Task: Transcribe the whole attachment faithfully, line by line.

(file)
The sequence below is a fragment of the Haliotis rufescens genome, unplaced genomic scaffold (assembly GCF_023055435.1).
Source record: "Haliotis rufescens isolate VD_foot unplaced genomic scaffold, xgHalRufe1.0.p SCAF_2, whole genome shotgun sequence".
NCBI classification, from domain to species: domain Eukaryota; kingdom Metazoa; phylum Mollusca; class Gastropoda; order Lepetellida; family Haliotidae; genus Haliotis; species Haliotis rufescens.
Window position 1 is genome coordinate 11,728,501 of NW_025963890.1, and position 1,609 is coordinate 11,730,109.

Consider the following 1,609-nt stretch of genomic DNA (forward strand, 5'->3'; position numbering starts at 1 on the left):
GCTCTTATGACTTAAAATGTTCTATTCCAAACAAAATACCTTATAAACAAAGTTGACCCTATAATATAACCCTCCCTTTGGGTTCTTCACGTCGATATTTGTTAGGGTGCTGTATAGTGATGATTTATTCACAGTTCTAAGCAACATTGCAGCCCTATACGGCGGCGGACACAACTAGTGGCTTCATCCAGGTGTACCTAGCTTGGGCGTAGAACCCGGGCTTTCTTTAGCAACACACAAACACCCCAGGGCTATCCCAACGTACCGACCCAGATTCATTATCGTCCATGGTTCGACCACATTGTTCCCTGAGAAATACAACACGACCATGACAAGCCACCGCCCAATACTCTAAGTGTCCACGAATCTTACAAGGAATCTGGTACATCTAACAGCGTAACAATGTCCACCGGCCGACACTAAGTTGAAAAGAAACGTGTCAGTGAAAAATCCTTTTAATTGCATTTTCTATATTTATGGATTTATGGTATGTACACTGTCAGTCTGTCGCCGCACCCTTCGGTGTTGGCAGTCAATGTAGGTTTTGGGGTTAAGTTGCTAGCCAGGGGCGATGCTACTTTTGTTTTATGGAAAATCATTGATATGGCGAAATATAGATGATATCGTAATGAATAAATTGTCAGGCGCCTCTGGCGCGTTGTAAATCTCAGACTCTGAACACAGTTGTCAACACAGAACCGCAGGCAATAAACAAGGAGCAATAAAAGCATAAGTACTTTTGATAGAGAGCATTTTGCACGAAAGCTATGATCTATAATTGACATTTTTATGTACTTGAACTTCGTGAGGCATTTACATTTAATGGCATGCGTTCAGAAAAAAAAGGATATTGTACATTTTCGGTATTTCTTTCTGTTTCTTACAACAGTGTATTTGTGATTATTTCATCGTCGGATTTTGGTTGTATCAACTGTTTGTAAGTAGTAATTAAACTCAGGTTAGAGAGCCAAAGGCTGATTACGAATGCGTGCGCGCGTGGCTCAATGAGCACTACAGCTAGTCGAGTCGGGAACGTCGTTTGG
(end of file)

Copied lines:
The sequence below is a fragment of the Haliotis rufescens genome, unplaced genomic scaffold (assembly GCF_023055435.1).
Source record: "Haliotis rufescens isolate VD_foot unplaced genomic scaffold, xgHalRufe1.0.p SCAF_2, whole genome shotgun sequence".
NCBI classification, from domain to species: domain Eukaryota; kingdom Metazoa; phylum Mollusca; class Gastropoda; order Lepetellida; family Haliotidae; genus Haliotis; species Haliotis rufescens.
Window position 1 is genome coordinate 11,728,501 of NW_025963890.1, and position 1,609 is coordinate 11,730,109.

Consider the following 1,609-nt stretch of genomic DNA (forward strand, 5'->3'; position numbering starts at 1 on the left):
GCTCTTATGACTTAAAATGTTCTATTCCAAACAAAATACCTTATAAACAAAGTTGACCCTATAATATAACCCTCCCTTTGGGTTCTTCACGTCGATATTTGTTAGGGTGCTGTATAGTGATGATTTATTCACAGTTCTAAGCAACATTGCAGCCCTATACGGCGGCGGACACAACTAGTGGCTTCATCCAGGTGTACCTAGCTTGGGCGTAGAACCCGGGCTTTCTTTAGCAACACACAAACACCCCAGGGCTATCCCAACGTACCGACCCAGATTCATTATCGTCCATGGTTCGACCACATTGTTCCCTGAGAAATACAACACGACCATGACAAGCCACCGCCCAATACTCTAAGTGTCCACGAATCTTACAAGGAATCTGGTACATCTAACAGCGTAACAATGTCCACCGGCCGACACTAAGTTGAAAAGAAACGTGTCAGTGAAAAATCCTTTTAATTGCATTTTCTATATTTATGGATTTATGGTATGTACACTGTCAGTCTGTCGCCGCACCCTTCGGTGTTGGCAGTCAATGTAGGTTTTGGGGTTAAGTTGCTAGCCAGGGGCGATGCTACTTTTGTTTTATGGAAAATCATTGATATGGCGAAATATAGATGATATCGTAATGAATAAATTGTCAGGCGCCTCTGGCGCGTTGTAAATCTCAGACTCTGAACACAGTTGTCAACACAGAACCGCAGGCAATAAACAAGGAGCAATAAAAGCATAAGTACTTTTGATAGAGAGCATTTTGCACGAAAGCTATGATCTATAATTGACATTTTTATGTACTTGAACTTCGTGAGGCATTTACATTTAATGGCATGCGTTCAGAAAAAAAAGGATATTGTACATTTTCGGTATTTCTTTCTGTTTCTTACAACAGTGTATTTGTGATTATTTCATCGTCGGATTTTGGTTGTATCAACTGTTTGTAAGTAGTAATTAAACTCAGGTTAGAGAGCCAAAGGCTGATTACGAATGCGTGCGCGCGTGGCTCAATGAGCACTACAGCTAGTCGAGTCGGGAACGTCGTTTGG